Lyndhurst also hosts the New Forest Centre. Situated in Lyndhurst's main car park, it is a purpose-built red brick building housing the New Forest Museum, Gift Shop, Reference Library and New Forest Tourist Information Office.

Opened in 1988 by the Duke of Edinburgh, the museum has displays illustrative of New Forest life in days gone-by, and is a ‘must-visit’ for anybody with an interest in the New Forest and its history. The Christopher Tower New Forest Reference Library on the upper floor also has a wide range of local interest books and other documents.

Lyndhurst: cottages at nearby Swan Green
Lyndhurst: cottages at nearby Swan Green

At the opposite end of Lyndhurst car park, Lyndhurst Community Centre offers refreshments on Saturday mornings, and is the year-round venue for a wide range of events and activities - antique auctions, craft and gift fairs, book fairs, farmers' markets and more.

Lyndhurst - places to eat, drink and stay

Lyndhurst today is well-served by shops, tea rooms, pubs and restaurants. There are six pubs, for example, all of which serve food; whilst the nearby hamlets of Bank, Emery Down and Swan Green boast another three pubs that also have well-respected kitchens.

Those seeking out a restaurant in which to eat will not be disappointed, either - Lyndhurst has Italian, Indian and Chinese restaurants, and others associated with the local hotels - a veritable gourmet's delight.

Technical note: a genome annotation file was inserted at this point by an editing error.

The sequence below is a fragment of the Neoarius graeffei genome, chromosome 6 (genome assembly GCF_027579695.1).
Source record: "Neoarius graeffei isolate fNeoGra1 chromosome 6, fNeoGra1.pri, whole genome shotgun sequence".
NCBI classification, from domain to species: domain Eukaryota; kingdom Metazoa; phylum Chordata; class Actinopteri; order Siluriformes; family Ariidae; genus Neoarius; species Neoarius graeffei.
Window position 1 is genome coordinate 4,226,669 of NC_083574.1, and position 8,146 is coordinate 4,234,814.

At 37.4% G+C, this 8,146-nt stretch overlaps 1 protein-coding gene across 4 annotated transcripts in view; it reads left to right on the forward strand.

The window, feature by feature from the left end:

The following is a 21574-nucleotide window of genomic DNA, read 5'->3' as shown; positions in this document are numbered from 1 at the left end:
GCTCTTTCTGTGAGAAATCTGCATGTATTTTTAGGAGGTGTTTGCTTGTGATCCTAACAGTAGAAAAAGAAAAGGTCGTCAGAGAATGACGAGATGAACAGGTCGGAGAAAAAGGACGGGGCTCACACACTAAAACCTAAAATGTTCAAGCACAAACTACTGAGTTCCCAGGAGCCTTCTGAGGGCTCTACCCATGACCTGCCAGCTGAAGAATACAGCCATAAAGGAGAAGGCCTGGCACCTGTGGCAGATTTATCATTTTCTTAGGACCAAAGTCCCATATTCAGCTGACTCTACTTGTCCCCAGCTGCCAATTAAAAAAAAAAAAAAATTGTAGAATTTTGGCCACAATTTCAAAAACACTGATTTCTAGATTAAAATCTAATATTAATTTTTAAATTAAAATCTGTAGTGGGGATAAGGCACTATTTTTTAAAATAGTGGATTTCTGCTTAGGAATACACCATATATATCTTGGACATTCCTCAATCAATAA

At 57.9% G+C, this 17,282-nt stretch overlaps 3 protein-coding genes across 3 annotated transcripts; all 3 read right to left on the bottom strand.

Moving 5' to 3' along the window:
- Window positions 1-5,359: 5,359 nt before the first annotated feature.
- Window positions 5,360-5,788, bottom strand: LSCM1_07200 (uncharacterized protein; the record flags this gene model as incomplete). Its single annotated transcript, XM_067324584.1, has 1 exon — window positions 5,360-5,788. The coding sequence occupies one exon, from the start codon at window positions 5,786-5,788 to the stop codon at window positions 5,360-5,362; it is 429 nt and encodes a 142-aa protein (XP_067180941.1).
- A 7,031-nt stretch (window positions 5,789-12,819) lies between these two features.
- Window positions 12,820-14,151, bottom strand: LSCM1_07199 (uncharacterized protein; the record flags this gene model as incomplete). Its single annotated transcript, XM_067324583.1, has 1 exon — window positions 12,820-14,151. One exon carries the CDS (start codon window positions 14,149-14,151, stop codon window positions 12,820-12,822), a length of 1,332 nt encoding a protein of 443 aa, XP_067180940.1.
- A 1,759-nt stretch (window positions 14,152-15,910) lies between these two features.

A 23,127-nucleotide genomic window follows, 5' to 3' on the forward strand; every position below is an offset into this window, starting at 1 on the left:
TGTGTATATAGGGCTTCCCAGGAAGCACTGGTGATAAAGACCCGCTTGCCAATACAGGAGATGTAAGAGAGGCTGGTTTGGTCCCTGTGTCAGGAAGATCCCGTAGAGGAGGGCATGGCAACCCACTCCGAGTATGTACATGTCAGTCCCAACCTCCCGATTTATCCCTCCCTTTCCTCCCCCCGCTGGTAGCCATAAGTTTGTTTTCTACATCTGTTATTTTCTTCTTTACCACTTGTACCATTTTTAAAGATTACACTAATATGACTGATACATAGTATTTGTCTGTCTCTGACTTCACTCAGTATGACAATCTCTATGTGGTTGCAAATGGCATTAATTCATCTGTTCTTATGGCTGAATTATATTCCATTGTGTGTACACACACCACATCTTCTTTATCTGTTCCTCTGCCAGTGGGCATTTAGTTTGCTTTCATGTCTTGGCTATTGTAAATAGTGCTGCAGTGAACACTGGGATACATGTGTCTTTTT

And those wanting accommodation in Lyndhurst can choose from a number of hotels, guesthouses, and bed and breakfast establishments; whilst nearby Pondhead Farm offers its own camping facilities.

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White Hart, Cadnam
New Forest ponies
New Forest ponies in the road
New Forest ponies, cattle, pigs, sheep and donkeys are a popular part of the New Forest scene and an important element of the local economy. But 65 were killed and 18 injured on the roads in 2012. Always take care, then, when driving.
Great value and fast delivery on a range of New Forest visitor guides, local maps, walks books and lots more
New Forest 'what's on' - a small
selection of local events and activities
July 2014
Friday 4th - Lyndhurst Health Walk: take a gentle stroll with a friendly group of like-minded people.
Friday 11th - Strawberries and Steam evening at Exbury Gardens.
Sunday 13th - Antiques Fayre at Burley Village Hall.
Saturday 26th - Lady Cynthia's Fleamarket at Lyndhurst Community Centre.

August 2014
Tuesday 5th - Easy Access Forest Safari. Have fun whilst discovering the New Forest.
Wednesday 6th - Deer Watch with the Countryside Education Trust.
Sunday 10th - Antiques Fayre at Burley Village Hall.
Saturday 16th - 'Discover your National Park Day' at the New Forest Centre.
Wednesday 20th - Go wild at the New Forest Reptile Centre.
View the full 'What's on' programme.
New Forest seasonal highlights
Silver-washed fritillary butterflies brighten many woodland rides.
Bird song subsides as the annual moult begins and old worn feathers are cast off and new replacements grown.
Wild gladiolus plants bloom. (In the UK, this species is found only in the New Forest).
Dragonflies and Damselflies take to the wing in ever increasing numbers.

Heather blossom produces huge swathes of heathland colour, adding to the pinks and purples of earlier flowering cross-leaved heath and bell heather.
Fallow, red and sika deer antlers, when fully grown, are cleaned of velvet in preparation for the autumn rut.
New Forest pony drifts - the annual round-ups - begin.
All content produced by Andrew Walmsley